Winter Bonsai – What to do for your Bonsai in Winter

For most bonsai enthusiasts winter is the time to slow down with our trees, mainly because they have slowed down. It is the time when we think of them as asleep, and we ourselves take a much needed rest also from the constant care of daily watering, sometimes two and three times a day in the hot relentless dog days of summer. And of course along with all the constant pruning and pinching, there’s always the need to be on the lookout for insect pests or some other disease that might make your life miserable as you try to just have fun doing bonsai.

As the trees go bare and the North winds start howling, we start thinking of winter care and the needs of the trees in this time of the year.

Depending upon where you live and how severe the winters are, will dictate the type of care needed. Those of you who live farther up North will have to find some kind of way to protect your trees from the severe cold, usually by burying them in the ground. For others whose winters aren’t so severe, maybe an unheated garage will suffice allowing you to still spend some time with your trees as they will be able to still be portable, meaning you will be able to move them around and not have to dig them up to spend some time with them every now and then.

That’s what this article is about. Rather than doing bonsai only eight or nine months out of the year, and then going crazy waiting for Spring so you can get back at it, why not do bonsai all year and enjoy it just as much. Again I understand there are some who just won’t be able to do this because of their location and their winters being so extreme, that this wouldn’t be practical. For those of you who have somewhat mild winters though, I hope you would try this.

What I’m getting at is looking at your trees without leaves and enjoying their beauty just as much and possibly even more. The best time to prune your trees and get rid of unneeded branches is in the winter. While doing this you can also style your trees to reflect their inner beauty, something you can’t see for most of the year because of the leaves.

One thing you will probably have to decide on though, is will this tree look better with leaves on or off. Most trees won’t look good both ways and you may have to decide which way you prefer. If you decide on a particular tree for the winter look, you will have to keep this in mind throughout the growing season, watching how much new growth is being added to the tree and keeping it in check. For the most part, your winter tree might not look so enticing in the summer because of your keeping the growth to a minimum. But if your like me you will be anticipating winter so you can enjoy its beauty in a different way than your other trees.

Take for instance this Chinese elm. This tree is grown for its winter look rather than the summer look. When it is in full leaf it can still be enjoyed, but whenever its leaves are pinched during the growing season, or if it’s in need of a little pruning, it will be done to a minimum, keeping in mind that it will be pruned more severly in the winter months to keep with the design of that season.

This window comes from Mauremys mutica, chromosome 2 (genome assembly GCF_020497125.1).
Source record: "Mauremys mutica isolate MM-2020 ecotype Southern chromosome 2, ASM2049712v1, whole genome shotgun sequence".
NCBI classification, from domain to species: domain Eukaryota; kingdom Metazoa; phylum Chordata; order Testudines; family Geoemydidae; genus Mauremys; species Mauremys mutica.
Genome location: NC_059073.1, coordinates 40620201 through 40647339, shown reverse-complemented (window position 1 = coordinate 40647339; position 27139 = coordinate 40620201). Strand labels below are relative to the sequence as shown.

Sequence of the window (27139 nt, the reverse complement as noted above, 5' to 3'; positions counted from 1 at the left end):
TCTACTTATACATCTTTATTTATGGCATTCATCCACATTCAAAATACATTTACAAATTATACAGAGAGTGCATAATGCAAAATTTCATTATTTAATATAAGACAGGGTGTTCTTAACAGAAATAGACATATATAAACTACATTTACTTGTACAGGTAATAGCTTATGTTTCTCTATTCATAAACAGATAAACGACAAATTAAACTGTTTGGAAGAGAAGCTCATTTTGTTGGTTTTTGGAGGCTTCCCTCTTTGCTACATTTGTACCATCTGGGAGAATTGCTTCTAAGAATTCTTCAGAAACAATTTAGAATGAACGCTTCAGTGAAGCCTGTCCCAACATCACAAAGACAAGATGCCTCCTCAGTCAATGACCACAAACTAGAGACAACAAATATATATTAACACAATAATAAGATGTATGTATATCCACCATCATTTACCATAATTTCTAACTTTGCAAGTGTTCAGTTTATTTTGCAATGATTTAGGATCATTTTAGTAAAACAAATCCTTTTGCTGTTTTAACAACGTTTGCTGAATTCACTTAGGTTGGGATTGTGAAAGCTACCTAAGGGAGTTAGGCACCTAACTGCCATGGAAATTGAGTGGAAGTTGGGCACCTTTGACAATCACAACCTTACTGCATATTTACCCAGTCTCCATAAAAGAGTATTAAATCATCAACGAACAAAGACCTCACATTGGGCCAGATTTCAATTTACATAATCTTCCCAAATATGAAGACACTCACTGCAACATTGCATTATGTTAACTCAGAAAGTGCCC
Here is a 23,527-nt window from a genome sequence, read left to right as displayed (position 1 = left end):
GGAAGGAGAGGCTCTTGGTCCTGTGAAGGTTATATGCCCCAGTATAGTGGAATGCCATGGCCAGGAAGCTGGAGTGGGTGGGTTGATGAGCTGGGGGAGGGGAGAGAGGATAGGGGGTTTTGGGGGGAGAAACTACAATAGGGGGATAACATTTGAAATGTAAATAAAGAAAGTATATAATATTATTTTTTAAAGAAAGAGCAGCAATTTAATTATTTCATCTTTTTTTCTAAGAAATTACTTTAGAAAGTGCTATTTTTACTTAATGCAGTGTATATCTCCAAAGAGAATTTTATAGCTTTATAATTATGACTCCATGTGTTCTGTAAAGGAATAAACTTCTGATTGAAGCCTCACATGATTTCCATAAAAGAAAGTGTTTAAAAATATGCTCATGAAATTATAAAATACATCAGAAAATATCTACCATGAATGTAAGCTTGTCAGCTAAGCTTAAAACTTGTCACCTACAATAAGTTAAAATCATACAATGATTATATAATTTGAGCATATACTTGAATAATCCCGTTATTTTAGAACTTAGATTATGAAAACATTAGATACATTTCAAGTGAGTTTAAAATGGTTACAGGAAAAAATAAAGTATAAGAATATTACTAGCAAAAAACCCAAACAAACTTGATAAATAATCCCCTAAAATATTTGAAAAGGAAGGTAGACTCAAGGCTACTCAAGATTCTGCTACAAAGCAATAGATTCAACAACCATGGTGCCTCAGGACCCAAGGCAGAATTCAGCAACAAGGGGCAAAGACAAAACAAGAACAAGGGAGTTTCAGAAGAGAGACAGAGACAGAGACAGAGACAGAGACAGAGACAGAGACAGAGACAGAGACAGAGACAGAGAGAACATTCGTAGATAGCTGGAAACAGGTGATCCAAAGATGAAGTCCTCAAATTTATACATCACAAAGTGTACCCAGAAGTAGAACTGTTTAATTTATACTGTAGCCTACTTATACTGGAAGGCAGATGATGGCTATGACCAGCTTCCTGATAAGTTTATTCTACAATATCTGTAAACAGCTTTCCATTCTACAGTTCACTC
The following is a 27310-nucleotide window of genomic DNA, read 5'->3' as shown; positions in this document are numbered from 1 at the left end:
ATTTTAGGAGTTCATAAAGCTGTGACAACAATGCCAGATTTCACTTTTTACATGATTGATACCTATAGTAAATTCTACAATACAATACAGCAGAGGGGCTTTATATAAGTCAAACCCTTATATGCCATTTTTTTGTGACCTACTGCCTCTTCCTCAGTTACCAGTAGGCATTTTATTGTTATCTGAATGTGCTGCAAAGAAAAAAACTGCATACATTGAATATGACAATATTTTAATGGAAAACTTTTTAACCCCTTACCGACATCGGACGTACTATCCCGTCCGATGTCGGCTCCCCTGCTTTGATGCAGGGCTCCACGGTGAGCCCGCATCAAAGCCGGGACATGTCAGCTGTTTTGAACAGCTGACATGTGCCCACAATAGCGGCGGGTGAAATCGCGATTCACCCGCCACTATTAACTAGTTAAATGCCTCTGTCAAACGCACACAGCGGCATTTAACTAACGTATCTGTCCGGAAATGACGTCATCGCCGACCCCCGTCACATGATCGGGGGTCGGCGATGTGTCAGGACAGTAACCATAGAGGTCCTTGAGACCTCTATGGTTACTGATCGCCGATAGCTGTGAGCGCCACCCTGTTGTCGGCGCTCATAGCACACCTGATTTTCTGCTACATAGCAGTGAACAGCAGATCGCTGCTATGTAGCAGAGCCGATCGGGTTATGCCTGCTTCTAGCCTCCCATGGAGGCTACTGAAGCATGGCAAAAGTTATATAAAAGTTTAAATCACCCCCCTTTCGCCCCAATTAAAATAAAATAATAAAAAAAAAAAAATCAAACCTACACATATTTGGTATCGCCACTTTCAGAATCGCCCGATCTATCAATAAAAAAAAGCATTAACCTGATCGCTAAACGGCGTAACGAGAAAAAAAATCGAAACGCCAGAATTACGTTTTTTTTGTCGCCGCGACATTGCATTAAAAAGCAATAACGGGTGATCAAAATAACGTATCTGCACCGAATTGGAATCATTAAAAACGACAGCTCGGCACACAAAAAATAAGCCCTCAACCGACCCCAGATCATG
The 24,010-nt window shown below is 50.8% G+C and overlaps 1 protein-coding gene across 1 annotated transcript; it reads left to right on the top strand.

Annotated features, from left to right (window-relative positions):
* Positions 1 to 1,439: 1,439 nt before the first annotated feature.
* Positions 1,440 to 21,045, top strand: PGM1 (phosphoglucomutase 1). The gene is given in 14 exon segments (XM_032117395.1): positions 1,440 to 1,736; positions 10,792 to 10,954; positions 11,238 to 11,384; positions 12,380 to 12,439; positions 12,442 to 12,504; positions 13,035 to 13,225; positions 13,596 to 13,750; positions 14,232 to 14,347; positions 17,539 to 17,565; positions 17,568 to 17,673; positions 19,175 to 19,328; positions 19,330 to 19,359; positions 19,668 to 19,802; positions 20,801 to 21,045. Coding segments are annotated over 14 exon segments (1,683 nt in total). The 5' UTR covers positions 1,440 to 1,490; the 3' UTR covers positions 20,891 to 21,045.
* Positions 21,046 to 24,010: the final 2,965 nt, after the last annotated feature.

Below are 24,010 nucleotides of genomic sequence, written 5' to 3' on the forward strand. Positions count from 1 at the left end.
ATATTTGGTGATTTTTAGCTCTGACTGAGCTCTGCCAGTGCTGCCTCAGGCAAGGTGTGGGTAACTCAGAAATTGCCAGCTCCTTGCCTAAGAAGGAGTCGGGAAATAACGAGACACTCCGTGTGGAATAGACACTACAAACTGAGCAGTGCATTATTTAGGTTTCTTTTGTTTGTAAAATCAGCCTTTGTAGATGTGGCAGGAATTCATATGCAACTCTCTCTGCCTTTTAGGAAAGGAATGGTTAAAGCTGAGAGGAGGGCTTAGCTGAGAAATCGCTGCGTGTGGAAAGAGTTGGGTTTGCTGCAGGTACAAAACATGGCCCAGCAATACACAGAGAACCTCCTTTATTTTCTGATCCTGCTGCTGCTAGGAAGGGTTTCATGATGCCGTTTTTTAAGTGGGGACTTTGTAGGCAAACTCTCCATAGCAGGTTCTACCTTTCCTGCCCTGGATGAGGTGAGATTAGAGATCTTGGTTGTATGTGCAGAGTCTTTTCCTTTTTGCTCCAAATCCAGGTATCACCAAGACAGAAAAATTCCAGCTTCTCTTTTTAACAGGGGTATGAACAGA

Now look at this trident maple.

The difference between the summer look and the winter look is almost like night and day. As much as I like the tree in full leaf, I like it even more though when it’s bare. There’s just something about a bonsai that has been trained for years and is finally showing off what it has to offer, not just in leaf but out of leaf also. It will show that you take the art of bonsai seriously because it will be your creation and your creation alone.

Here is another trident maple standing tall and looking good both ways.

I seriously thought about selling this Chinese elm before I did some major pruning during the winter break one year.

It was one of those trees that didn’t look too bad during the summer, but was somewhat unsightly during the winter because of its mass of branches supporting all those leaves. After spending some quality time with this tree and really cleaning it up, I decided this would also be one of those trees that I would prefer in the winter look.

The same goes for this Chinese elm. I was getting rather tired of its look and was debating whether or not I should get rid of it.

I always liked the look of the Chinese Penjing, especially their winter look. To me, they conjure up my imagination when I’m looking at pictures of them this way. I decided to try and make this tree into something that would make someone elses imagination run wild. I really like the way this one came out in the Penjing look.

The summer look isn’t too bad either, but not as good as the winter look.

So there you have it, another way to stay busy with your bonsai during the slow times, and another way to work on your styling.

I bet there will be quite a few of you who will really adapt to the winter look and will be looking forward to this time of the year just as much
as you look forward to Spring. Good luck.

Note: For those of you who asked, there will be an article on the Chinese Elm coming in the near future.

About Thomas J.

I started doing bonsai in 1991 after buying my first Chine Elm from Dallas Bonsai, who at the time was selling trees and supplies at a local mall.

At the time I was mostly interested in deciduous trees but after a few years moved up to working on junipers. My last holdout was the Japanese Black Pine which I began to work with in 2007 after acquiring a specimen from a friend.

I've had a few of my trees published in the "Gold Awarded Penjing of the World". Some call bonsai an art and some call it a craft, but for me it's a little of both with some high anxiety thrown in, at others times a world of peace and beauty right outside my backdoor.

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